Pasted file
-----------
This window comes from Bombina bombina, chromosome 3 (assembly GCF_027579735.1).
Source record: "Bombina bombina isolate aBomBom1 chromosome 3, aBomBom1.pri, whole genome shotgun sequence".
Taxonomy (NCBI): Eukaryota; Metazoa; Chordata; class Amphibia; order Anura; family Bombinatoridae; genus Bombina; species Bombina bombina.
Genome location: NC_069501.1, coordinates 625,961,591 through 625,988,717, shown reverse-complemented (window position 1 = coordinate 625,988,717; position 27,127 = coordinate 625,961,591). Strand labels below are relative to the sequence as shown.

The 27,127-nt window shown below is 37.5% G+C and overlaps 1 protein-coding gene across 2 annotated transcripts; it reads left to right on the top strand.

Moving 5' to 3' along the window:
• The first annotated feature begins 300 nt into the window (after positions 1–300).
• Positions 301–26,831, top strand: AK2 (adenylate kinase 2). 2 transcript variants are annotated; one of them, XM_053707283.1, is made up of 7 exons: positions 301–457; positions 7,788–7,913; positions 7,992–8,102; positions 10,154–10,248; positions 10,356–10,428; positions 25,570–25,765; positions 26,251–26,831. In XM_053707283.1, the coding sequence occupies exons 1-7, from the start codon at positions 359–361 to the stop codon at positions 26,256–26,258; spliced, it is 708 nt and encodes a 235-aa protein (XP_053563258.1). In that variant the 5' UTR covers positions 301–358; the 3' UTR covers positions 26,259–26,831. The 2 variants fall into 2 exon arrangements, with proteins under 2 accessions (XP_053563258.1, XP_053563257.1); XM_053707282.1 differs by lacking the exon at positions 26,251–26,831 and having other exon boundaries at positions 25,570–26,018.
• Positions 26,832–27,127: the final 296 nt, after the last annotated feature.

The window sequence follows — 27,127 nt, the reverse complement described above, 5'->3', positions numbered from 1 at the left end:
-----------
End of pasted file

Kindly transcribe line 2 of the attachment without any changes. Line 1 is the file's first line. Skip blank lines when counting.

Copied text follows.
Source record: "Bombina bombina isolate aBomBom1 chromosome 3, aBomBom1.pri, whole genome shotgun sequence".